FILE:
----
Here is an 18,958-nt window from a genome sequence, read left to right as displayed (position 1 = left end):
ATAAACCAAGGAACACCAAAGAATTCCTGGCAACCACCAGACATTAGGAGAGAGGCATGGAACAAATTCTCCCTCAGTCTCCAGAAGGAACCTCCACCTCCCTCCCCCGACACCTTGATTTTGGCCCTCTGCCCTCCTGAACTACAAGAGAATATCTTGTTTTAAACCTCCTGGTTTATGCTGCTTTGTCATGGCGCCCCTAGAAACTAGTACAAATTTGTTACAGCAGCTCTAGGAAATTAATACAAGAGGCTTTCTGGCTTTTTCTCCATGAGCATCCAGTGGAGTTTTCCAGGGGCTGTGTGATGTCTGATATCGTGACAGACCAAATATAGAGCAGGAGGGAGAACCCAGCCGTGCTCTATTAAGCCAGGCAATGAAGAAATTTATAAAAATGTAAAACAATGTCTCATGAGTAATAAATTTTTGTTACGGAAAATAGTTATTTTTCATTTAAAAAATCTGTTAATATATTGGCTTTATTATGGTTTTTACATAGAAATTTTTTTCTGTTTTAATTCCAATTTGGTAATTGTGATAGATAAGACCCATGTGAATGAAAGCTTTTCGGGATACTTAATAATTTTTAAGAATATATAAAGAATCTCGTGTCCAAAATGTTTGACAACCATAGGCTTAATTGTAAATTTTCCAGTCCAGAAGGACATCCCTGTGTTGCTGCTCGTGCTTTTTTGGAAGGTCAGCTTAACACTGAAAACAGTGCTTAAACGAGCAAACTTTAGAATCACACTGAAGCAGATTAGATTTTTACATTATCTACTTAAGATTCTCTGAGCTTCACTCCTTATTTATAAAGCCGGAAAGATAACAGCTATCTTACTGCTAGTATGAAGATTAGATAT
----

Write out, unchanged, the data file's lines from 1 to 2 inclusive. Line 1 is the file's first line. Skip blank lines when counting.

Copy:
Here is an 18,958-nt window from a genome sequence, read left to right as displayed (position 1 = left end):
ATAAACCAAGGAACACCAAAGAATTCCTGGCAACCACCAGACATTAGGAGAGAGGCATGGAACAAATTCTCCCTCAGTCTCCAGAAGGAACCTCCACCTCCCTCCCCCGACACCTTGATTTTGGCCCTCTGCCCTCCTGAACTACAAGAGAATATCTTGTTTTAAACCTCCTGGTTTATGCTGCTTTGTCATGGCGCCCCTAGAAACTAGTACAAATTTGTTACAGCAGCTCTAGGAAATTAATACAAGAGGCTTTCTGGCTTTTTCTCCATGAGCATCCAGTGGAGTTTTCCAGGGGCTGTGTGATGTCTGATATCGTGACAGACCAAATATAGAGCAGGAGGGAGAACCCAGCCGTGCTCTATTAAGCCAGGCAATGAAGAAATTTATAAAAATGTAAAACAATGTCTCATGAGTAATAAATTTTTGTTACGGAAAATAGTTATTTTTCATTTAAAAAATCTGTTAATATATTGGCTTTATTATGGTTTTTACATAGAAATTTTTTTCTGTTTTAATTCCAATTTGGTAATTGTGATAGATAAGACCCATGTGAATGAAAGCTTTTCGGGATACTTAATAATTTTTAAGAATATATAAAGAATCTCGTGTCCAAAATGTTTGACAACCATAGGCTTAATTGTAAATTTTCCAGTCCAGAAGGACATCCCTGTGTTGCTGCTCGTGCTTTTTTGGAAGGTCAGCTTAACACTGAAAACAGTGCTTAAACGAGCAAACTTTAGAATCACACTGAAGCAGATTAGATTTTTACATTATCTACTTAAGATTCTCTGAGCTTCACTCCTTATTTATAAAGCCGGAAAGATAACAGCTATCTTACTGCTAGTATGAAGATTAGATAT